A station fit for purpose – providing there aren’t too many passengers
Ever present in any 21st century railway discussion is the need to upgrade existing stations to handle 21st century passenger traffic. In recent years this was perhaps more of a concern for London Underground than Network Rail, but various recent documents make it clear that nowadays Network Rail too is concerned about this. On this website, comments have previously been made on the subject and New Cross Gate was cited as an example of a station that was simply failing to cope with the increased number of people using it. Since the arrival of the East London Line in 2010, now providing 8tph throughout most of the day, entry and exit numbers at the station have more than doubled to over 4million per annum.
The inability of the station to cope with the passenger numbers was not helped by the narrow staircases down to the platforms. It was not surprising therefore that the station was included in the Access for All scheme to make stations accessible to the disabled. The need for enhanced access to the platforms could be combined with a scheme to provide lifts to all platforms.
The fast line platforms are of limited use
New Cross Gate is mainly served by all-stations trains. Though unlike most other stations north of Norwood Junction on the Brighton Main Line to London Bridge, it also has platforms serving the fast lines. These fast line platforms are number 3 and 4 because, for some reason, platform 1 is the easternmost platform on the down side. Platforms 3 and 4 make up an island platform, served by the fast Horsham trains every half hour and generally the only trains to use these platforms. Nevertheless the arrival of lifts has led to speculation by some that the fast service will get better sometime in the future.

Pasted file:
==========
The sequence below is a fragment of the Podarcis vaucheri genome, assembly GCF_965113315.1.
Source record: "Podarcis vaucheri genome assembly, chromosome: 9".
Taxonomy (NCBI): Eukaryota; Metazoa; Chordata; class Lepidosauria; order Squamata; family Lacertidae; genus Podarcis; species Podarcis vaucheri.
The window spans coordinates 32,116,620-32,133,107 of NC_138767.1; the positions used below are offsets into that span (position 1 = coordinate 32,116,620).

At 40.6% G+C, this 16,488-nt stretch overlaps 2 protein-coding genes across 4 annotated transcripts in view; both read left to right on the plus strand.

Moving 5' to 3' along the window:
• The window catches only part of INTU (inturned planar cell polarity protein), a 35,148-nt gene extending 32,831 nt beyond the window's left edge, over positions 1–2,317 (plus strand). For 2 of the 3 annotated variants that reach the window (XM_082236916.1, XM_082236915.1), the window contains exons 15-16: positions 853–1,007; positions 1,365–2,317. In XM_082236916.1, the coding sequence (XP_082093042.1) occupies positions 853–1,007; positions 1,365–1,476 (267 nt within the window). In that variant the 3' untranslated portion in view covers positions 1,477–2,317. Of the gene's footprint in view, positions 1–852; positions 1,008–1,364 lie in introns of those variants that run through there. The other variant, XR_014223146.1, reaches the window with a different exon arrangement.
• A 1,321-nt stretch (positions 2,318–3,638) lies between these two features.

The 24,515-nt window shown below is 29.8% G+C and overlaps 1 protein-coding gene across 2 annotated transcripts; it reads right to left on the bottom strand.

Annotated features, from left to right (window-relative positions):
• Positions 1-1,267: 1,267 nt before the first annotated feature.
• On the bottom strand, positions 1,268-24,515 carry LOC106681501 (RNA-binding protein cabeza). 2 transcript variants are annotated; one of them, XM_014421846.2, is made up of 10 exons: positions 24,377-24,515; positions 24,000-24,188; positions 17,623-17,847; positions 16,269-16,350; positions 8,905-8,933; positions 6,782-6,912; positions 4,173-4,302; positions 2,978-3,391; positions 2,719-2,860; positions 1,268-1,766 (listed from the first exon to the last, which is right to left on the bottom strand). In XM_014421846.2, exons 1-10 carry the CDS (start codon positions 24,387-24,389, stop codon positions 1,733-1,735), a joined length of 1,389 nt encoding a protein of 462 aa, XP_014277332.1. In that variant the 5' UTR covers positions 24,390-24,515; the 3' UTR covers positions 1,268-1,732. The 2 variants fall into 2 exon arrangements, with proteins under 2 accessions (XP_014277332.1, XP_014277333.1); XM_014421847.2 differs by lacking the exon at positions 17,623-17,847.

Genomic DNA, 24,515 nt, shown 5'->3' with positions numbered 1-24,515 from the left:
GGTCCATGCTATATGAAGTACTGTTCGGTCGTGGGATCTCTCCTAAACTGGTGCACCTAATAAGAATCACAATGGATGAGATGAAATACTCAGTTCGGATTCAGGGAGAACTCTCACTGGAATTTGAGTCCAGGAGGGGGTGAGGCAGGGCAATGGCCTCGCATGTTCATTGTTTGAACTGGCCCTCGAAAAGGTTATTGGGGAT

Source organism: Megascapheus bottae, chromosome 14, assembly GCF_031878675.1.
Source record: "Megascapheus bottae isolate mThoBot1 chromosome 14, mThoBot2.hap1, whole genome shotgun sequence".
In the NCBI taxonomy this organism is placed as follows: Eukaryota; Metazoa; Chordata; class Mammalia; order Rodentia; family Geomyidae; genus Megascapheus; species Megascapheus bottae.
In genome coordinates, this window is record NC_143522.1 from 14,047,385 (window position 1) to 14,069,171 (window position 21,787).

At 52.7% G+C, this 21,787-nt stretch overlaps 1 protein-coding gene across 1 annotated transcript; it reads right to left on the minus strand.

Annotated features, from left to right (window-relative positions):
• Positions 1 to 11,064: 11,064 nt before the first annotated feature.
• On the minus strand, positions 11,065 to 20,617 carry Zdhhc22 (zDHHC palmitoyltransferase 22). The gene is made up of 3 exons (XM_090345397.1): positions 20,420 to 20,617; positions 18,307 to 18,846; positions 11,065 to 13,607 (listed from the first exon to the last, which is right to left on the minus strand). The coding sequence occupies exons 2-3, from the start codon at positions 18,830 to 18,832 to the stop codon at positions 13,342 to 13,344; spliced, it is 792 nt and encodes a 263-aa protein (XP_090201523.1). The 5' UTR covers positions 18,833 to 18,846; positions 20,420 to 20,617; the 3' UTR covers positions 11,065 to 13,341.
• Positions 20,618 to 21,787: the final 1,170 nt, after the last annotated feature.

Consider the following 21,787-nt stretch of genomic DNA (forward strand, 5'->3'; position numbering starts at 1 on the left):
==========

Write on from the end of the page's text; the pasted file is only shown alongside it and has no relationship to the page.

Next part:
One of the more useful factual things to come out of the Bakerloo Line Extension consultation is a Background to Consultation document which has a table of anticipated future rail services at various stations – including New Cross Gate.
From that table we can see that it is expected that the number of peak hour National Rail services (excluding London Overground) expected to call at New Cross will be just six. We can fairly safely assume that the all stations service will not be reduced to just 4tph to London Bridge so it is highly likely that these recently introduced stops on the fast platforms will disappear.
The 6tph to and from London Bridge in the peak period are what is currently committed to. The Sussex Area Route Study consultation draft stated that it was:
… established that the recent 10-car train lengthening on the Sydenham Route, combined with baseline extension to 5-car of East London Line services on this route, means that no further interventions are likely to be required in the study timescale on radial capacity Sydenham corridor to London Bridge.